The Interisle report, and ICANN’s proposal to deal with it, are open for public comment until September 17. NTAG’s response is remarkably quick off the mark, for guessable reasons.
Employ Media has killed off the Chinese-language gTLD .招聘 in the latest batch of new gTLD objection results.
Amazon and DotKids Foundation’s respective applications for .kids also appear to be heading into a contention set with Google’s bid for .kid, following the first String Confusion Objections.
All three objections were marked as “Closed, Default” by objection handler the International Center For Dispute Resolution a few days ago. No full decisions were published.
This suggests that the objectors have won all three cases on technicalities (such as the applicant failing to file a response).
Employ Media vice president for policy Ray Fassett confirmed to DI that the company has prevailed in its objection against .招聘, which means “recruitment” in Chinese and would have competed with .jobs.
The String Confusion Objection can be filed based on similarity of meaning, not just visual similarity.
What’s more, if the objector is an existing TLD registry like Employ Media, the only remedy is for the losing applicant to have their application rejected by ICANN.
So Hu Yi Global Information Resources, the .招聘 applicant, appears to be finished as far as this round of the new gTLD program is concerned.
But because there’s no actual ICDR decision on the merits of the case, it seems possible that it, or another company, could try for the same string in a future round.
In Google’s case, it had objected to both the Amazon and DotKids applications for .kids on string confusion grounds. The company is applying for .kid, which is obviously very similar.
The String Similarity Panel, which created the original pre-objection contention sets, decided that singular and plurals could co-exist without confusion. Not everyone agreed.
Because .kid is merely an application, not an existing TLD, none of the bids are rejected. Instead, they all join the same contention set and will have to work out their differences some other way.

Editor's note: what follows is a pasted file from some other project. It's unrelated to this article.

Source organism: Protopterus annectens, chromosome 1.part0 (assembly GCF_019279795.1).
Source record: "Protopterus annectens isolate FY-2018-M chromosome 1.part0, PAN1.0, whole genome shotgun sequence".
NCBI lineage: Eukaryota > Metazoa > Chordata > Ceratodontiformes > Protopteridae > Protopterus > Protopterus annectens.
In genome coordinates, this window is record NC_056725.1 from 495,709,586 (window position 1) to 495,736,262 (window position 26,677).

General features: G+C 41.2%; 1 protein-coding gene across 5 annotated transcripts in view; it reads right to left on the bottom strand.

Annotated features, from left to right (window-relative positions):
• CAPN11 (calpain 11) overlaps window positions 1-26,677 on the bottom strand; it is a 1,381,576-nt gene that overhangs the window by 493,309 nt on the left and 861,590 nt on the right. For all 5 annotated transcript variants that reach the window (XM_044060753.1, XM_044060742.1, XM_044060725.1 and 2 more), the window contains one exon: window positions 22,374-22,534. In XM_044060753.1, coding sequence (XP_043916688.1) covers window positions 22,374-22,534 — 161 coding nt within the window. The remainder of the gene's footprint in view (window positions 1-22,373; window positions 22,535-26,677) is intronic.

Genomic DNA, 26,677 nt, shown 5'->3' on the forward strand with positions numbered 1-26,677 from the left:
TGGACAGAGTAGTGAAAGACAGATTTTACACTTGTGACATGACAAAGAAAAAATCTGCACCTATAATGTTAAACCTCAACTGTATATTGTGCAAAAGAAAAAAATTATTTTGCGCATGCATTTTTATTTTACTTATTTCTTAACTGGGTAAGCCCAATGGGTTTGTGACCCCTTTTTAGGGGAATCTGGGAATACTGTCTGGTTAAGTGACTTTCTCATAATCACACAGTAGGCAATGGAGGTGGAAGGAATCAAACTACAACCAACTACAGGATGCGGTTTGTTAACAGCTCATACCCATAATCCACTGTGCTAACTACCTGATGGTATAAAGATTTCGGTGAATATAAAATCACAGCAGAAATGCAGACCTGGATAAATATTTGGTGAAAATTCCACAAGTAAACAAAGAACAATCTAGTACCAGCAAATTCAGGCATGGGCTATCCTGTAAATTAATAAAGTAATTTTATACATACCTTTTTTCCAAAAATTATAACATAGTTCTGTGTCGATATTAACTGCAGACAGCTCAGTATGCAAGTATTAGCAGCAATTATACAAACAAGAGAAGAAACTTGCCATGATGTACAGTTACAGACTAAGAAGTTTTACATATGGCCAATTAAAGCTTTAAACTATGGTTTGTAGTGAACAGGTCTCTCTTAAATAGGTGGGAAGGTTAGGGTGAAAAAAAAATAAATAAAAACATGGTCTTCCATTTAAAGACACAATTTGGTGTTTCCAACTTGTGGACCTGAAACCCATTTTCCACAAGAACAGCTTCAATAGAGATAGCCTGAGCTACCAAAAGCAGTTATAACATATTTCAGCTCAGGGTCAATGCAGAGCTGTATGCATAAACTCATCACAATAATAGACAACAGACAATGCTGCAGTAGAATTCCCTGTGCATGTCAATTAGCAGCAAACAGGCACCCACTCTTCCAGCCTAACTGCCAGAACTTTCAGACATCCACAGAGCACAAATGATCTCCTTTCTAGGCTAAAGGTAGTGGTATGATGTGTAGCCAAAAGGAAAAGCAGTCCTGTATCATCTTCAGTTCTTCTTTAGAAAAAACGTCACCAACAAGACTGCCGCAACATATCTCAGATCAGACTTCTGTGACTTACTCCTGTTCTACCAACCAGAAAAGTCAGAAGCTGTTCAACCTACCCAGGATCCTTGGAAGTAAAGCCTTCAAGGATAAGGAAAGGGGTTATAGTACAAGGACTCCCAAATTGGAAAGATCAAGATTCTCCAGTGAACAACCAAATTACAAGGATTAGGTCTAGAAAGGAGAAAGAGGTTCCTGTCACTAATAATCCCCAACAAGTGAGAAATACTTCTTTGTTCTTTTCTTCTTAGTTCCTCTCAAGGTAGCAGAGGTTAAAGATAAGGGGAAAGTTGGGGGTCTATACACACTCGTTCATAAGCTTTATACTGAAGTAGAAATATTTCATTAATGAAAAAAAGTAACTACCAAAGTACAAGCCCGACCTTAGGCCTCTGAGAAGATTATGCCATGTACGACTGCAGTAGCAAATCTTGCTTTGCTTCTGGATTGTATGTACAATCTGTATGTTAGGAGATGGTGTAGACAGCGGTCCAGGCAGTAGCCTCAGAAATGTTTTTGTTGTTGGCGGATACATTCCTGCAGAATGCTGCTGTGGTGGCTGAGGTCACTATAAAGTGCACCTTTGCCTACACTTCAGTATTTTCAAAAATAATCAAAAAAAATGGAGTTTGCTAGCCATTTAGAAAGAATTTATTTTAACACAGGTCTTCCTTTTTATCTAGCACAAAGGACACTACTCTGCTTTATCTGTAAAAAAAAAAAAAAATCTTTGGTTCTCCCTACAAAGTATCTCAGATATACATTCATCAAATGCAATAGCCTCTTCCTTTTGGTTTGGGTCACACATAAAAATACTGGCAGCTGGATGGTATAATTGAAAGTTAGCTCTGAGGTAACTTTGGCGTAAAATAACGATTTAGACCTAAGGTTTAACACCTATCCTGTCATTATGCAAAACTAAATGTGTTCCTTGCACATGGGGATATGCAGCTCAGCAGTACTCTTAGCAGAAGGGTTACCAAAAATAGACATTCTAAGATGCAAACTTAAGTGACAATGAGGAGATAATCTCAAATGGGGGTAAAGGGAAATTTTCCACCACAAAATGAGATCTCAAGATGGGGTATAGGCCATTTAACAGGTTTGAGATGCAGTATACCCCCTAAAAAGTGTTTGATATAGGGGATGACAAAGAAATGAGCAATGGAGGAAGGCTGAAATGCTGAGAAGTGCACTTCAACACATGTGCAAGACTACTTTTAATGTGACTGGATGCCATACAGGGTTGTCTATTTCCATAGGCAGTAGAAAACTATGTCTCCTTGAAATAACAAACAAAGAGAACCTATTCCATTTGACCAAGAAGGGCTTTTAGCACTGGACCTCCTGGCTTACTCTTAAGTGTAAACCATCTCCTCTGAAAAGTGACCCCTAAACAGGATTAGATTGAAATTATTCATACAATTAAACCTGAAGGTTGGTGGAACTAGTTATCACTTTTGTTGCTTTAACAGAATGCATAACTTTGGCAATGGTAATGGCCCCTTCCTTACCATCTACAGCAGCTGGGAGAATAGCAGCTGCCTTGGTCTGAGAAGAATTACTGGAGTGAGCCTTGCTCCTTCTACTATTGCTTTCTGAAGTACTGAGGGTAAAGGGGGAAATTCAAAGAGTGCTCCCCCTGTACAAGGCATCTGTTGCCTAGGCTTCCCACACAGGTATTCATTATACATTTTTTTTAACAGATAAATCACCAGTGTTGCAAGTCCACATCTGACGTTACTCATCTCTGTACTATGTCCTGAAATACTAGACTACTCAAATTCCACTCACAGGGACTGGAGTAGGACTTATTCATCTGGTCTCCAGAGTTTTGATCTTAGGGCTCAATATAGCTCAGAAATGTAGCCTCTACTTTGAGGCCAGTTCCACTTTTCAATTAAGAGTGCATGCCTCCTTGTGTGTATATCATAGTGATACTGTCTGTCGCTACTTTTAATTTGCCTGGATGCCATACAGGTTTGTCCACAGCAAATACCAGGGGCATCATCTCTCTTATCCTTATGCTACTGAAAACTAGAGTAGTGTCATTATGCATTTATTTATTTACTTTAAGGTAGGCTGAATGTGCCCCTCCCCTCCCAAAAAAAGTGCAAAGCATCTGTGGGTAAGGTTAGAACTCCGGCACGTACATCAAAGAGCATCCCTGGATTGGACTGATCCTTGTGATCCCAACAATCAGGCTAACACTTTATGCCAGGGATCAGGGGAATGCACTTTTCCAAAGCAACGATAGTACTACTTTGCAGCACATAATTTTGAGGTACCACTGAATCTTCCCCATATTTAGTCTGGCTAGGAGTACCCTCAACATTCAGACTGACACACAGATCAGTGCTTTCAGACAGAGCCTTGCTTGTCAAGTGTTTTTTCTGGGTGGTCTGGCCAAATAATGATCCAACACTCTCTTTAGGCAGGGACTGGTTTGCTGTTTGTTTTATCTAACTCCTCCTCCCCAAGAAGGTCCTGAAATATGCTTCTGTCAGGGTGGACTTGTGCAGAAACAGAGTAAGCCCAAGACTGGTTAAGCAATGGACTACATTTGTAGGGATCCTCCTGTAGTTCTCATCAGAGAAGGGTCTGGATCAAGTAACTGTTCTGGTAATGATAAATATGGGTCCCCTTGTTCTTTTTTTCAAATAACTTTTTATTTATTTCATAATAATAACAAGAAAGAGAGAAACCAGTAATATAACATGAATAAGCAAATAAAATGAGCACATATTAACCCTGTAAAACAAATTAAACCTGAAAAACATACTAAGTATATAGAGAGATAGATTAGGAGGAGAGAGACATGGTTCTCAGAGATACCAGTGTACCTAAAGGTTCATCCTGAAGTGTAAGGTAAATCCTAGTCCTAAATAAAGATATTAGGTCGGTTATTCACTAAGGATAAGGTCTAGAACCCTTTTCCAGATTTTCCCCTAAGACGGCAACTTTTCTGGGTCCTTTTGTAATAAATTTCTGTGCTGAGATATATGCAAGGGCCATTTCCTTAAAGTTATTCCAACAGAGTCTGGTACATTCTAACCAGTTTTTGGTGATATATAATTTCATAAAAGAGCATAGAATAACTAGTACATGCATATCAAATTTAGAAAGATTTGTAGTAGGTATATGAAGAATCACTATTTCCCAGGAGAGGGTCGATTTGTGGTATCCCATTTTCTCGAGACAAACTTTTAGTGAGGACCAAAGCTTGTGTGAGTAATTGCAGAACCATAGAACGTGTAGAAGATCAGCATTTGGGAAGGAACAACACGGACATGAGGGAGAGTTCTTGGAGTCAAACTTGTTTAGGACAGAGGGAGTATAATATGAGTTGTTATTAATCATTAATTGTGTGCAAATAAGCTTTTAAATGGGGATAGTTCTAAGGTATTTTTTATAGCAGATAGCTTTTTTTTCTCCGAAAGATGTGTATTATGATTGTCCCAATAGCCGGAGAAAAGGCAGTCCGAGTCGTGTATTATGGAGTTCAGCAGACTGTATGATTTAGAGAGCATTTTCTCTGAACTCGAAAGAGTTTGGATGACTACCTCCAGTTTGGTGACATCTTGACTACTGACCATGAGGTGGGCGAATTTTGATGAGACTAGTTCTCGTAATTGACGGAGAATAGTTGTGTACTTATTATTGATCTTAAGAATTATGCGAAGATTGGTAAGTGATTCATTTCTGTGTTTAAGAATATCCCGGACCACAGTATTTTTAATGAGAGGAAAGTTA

Applicants are under no obligation to fight objections; they may even want to be placed in a contention set.
ICANN has just released this week’s batch of Initial Evaluation results, with 97 passing applications to report.
The results were published a couple of days early due to the Independence Day holiday in the US.
There were no failures this week. The following applications received passing scores and proceed to the next phase of the program.
.cloud .app .marketing .corp .llp .blog .dnb .radio .mtr .gay .gmbh .accountant .site .yodobashi .norton .rmit .host .auto .ltd .play .cafe .bosch .jaguar .realestate .cashbackbonus .plus .mobile .cityeats .uol .amica .hair .yahoo .philips .corp .beauty .schmidt .tiaa .yellowpages .alsace .gent .lds .home .auction .chat .travelersinsurance .delta .corsica .dvag .bugatti .online .living .golf .flowers .hot .sharp .guitars .store .video .discount .realestate .mozaic .club .builders .build .whoswho .vote .limited .international .hdfc .yun .sakura .ifm .group .ceb .gifts .box .hbo .dev .asda .sport .allfinanzberater .radio .sale .taobao .training .dtv .mail .sncf .rent .marriott .jpmorganchase .audio .guide .statefarm .now .gucci .work